040 - 3.8 Privileges


Oracle Security
By William Heney, Marlene Theriault
Table of Contents
Chapter 3.  Oracle Database Objects

3.8 Privileges

The DBA can create a user account but, until the CREATE SESSION system privilege is granted, that user cannot even log on or connect to the database. Once a minimum privilege of CREATE SESSION is granted, the user can connect, but cannot access any objects other than those granted explicitly to him or to the public user.

The public user is a special entry in the data dictionary. Privileges granted to public are automatically available to every user in the system who has been granted the CREATE SESSION privilege. Granting public access is commonly done with tables containing data that must be made generally available, or for objects where access by any user will not compromise anything within the database. A typical example of an area of information which can be made available to the public to view is a States lookup or reference table which contains state names and their respective abbreviations. There is no reason to prevent anyone from seeing the values in the States lookup table, although there would be good business reasons to prevent the general public from having INSERT, UPDATE, or DELETE privileges on this table.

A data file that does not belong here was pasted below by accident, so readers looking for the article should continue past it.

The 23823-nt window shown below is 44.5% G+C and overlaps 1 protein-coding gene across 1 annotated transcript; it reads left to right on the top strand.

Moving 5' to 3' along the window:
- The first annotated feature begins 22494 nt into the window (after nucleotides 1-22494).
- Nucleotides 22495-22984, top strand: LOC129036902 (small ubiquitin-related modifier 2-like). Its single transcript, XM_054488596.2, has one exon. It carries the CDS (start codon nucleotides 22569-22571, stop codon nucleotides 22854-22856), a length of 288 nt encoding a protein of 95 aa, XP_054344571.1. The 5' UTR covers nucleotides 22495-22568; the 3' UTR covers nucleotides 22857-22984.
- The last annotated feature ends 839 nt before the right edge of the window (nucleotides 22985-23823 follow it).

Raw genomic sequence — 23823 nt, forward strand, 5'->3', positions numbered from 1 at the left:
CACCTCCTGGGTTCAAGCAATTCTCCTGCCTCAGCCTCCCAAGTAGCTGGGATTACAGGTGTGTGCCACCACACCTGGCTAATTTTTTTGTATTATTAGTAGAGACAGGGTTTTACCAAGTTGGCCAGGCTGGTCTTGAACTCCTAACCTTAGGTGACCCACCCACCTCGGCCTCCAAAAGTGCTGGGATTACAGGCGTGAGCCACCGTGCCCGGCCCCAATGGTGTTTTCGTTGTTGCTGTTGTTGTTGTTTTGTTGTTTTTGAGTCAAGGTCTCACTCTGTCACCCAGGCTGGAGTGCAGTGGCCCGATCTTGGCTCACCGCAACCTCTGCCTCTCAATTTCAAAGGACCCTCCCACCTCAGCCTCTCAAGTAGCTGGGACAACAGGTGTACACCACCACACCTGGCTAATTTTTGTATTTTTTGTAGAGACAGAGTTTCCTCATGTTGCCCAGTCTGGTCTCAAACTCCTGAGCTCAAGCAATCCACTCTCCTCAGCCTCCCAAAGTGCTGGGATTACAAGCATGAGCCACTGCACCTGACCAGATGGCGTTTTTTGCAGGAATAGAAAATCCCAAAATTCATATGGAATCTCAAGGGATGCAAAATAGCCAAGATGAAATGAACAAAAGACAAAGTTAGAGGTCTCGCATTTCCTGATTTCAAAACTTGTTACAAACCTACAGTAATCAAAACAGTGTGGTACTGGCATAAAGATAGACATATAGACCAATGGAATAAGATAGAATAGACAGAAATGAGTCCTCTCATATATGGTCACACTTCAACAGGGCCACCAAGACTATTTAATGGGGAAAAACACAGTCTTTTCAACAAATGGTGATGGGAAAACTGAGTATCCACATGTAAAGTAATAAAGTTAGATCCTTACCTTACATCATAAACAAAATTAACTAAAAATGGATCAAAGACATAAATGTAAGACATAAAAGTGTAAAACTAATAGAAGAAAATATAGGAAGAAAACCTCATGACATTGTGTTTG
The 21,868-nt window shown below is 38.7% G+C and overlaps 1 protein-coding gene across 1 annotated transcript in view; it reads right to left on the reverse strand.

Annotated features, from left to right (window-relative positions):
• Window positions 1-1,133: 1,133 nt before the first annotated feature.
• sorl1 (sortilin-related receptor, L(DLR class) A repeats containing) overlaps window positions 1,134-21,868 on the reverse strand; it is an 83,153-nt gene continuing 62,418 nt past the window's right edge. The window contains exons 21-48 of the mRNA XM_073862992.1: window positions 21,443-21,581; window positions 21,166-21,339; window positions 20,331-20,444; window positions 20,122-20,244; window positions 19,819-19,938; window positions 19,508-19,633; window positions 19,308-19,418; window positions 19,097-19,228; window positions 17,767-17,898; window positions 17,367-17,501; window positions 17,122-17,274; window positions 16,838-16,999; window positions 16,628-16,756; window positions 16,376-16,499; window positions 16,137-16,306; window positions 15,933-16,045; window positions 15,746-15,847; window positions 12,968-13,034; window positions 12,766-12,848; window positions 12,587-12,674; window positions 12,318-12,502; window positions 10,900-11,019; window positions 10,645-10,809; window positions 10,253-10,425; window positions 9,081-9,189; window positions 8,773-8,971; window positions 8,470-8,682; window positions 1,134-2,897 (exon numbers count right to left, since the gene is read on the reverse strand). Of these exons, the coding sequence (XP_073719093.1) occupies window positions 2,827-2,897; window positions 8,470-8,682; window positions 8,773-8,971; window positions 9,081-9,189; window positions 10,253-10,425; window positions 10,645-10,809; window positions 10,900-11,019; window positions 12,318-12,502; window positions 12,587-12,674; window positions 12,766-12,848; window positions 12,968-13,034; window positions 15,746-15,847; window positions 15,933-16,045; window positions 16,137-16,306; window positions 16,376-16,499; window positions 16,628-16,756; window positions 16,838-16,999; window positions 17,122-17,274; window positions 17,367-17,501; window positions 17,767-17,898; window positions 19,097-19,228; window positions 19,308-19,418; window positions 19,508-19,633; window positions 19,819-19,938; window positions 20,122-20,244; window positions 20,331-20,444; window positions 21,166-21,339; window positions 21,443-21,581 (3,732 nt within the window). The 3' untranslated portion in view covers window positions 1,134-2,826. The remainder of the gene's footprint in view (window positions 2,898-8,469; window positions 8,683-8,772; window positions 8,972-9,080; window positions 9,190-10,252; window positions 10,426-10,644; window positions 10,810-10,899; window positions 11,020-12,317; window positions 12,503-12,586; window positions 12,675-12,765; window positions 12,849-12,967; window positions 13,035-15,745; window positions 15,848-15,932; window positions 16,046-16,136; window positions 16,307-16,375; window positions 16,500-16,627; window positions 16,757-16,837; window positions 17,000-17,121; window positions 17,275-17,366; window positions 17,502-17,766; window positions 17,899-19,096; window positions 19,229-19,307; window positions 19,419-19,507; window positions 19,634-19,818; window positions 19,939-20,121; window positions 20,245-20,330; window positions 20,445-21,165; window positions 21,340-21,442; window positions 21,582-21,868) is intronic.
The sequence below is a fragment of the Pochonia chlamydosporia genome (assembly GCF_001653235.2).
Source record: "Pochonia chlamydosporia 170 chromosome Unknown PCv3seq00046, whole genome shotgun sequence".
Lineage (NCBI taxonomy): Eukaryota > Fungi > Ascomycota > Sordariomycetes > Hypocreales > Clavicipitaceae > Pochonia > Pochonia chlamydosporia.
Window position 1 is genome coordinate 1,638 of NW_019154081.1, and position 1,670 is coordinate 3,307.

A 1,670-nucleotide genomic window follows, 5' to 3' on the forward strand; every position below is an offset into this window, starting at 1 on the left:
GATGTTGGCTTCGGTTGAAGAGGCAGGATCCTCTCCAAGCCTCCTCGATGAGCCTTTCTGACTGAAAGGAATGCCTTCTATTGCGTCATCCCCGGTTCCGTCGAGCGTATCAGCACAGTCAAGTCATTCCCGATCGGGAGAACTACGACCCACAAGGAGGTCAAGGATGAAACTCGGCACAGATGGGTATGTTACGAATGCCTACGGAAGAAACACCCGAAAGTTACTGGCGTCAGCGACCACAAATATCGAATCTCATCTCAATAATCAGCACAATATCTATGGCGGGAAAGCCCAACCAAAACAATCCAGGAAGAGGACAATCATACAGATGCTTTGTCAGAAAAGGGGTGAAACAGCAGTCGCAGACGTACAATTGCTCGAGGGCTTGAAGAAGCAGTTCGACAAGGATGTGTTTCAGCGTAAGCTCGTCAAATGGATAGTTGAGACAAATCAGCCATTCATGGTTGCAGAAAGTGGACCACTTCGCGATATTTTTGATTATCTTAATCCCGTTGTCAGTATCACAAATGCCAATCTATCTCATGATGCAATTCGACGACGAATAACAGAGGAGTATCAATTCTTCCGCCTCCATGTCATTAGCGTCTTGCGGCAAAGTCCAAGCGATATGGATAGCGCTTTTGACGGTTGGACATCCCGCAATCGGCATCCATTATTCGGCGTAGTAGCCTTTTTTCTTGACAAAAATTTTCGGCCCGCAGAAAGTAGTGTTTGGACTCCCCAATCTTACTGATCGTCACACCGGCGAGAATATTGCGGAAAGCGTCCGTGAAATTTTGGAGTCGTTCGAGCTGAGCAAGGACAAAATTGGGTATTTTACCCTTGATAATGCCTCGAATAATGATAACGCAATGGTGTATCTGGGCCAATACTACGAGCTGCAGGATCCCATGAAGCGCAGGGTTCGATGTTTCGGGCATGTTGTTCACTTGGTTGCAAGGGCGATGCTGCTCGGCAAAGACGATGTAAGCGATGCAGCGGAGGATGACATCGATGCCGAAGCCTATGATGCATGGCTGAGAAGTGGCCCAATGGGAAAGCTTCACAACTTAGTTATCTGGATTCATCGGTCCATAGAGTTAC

3.8.1 About System and Object Privileges

Privileges fall into two general categories: system privileges and object privileges. System privileges allow the user to log on to the system and create or manipulate objects. Object privileges allow the user some sort of access to the data within an object, or allow the user to execute a stored program. System privileges

Some examples of system privileges are:


There are more than 80 system privileges available to Oracle users. The number of privileges will vary depending on the Oracle version being used. A complete list can be found in the data dictionary table called system_privilege_map. In the above list, the CREATE SESSION privilege is the only privilege required for a user to connect to a database. In a secure system, this might be the only privilege granted to a user. In general, when considered at the lowest level, the system privileges do not convey any rights for data access. The lowest-level system privileges are the ones like the first three items in the preceding list. However, note the word ANY in the fourth item. The CREATE ANY VIEW privilege allows exactly that. Any user given this privilege may create a view within any other user's area. For example, if user ralph has the CREATE ANY VIEW privilege, he can issue the following command: